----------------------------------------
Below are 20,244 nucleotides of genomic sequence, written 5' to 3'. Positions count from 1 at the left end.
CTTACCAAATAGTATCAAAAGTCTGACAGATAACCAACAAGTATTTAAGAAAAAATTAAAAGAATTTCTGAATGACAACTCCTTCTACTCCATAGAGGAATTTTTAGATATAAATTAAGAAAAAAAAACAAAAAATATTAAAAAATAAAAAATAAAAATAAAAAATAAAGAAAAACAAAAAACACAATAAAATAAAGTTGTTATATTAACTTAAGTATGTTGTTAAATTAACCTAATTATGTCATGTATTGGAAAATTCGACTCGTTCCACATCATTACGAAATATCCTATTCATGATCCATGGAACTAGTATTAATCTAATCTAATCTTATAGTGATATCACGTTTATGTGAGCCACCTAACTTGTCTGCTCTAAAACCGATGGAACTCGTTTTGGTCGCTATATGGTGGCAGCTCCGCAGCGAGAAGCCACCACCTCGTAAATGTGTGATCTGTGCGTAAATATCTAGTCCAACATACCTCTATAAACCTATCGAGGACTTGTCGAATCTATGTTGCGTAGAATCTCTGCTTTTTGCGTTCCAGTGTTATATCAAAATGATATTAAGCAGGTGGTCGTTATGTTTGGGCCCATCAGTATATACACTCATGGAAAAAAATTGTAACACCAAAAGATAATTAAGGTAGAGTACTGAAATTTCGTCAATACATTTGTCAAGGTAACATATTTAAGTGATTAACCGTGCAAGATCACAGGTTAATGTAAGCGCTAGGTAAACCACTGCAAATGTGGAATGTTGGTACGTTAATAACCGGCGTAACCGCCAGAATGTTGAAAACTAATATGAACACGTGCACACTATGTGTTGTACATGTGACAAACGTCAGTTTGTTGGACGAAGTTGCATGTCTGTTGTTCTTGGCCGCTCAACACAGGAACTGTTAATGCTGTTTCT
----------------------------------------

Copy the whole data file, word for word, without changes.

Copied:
Below are 20,244 nucleotides of genomic sequence, written 5' to 3'. Positions count from 1 at the left end.
CTTACCAAATAGTATCAAAAGTCTGACAGATAACCAACAAGTATTTAAGAAAAAATTAAAAGAATTTCTGAATGACAACTCCTTCTACTCCATAGAGGAATTTTTAGATATAAATTAAGAAAAAAAAACAAAAAATATTAAAAAATAAAAAATAAAAATAAAAAATAAAGAAAAACAAAAAACACAATAAAATAAAGTTGTTATATTAACTTAAGTATGTTGTTAAATTAACCTAATTATGTCATGTATTGGAAAATTCGACTCGTTCCACATCATTACGAAATATCCTATTCATGATCCATGGAACTAGTATTAATCTAATCTAATCTTATAGTGATATCACGTTTATGTGAGCCACCTAACTTGTCTGCTCTAAAACCGATGGAACTCGTTTTGGTCGCTATATGGTGGCAGCTCCGCAGCGAGAAGCCACCACCTCGTAAATGTGTGATCTGTGCGTAAATATCTAGTCCAACATACCTCTATAAACCTATCGAGGACTTGTCGAATCTATGTTGCGTAGAATCTCTGCTTTTTGCGTTCCAGTGTTATATCAAAATGATATTAAGCAGGTGGTCGTTATGTTTGGGCCCATCAGTATATACACTCATGGAAAAAAATTGTAACACCAAAAGATAATTAAGGTAGAGTACTGAAATTTCGTCAATACATTTGTCAAGGTAACATATTTAAGTGATTAACCGTGCAAGATCACAGGTTAATGTAAGCGCTAGGTAAACCACTGCAAATGTGGAATGTTGGTACGTTAATAACCGGCGTAACCGCCAGAATGTTGAAAACTAATATGAACACGTGCACACTATGTGTTGTACATGTGACAAACGTCAGTTTGTTGGACGAAGTTGCATGTCTGTTGTTCTTGGCCGCTCAACACAGGAACTGTTAATGCTGTTTCT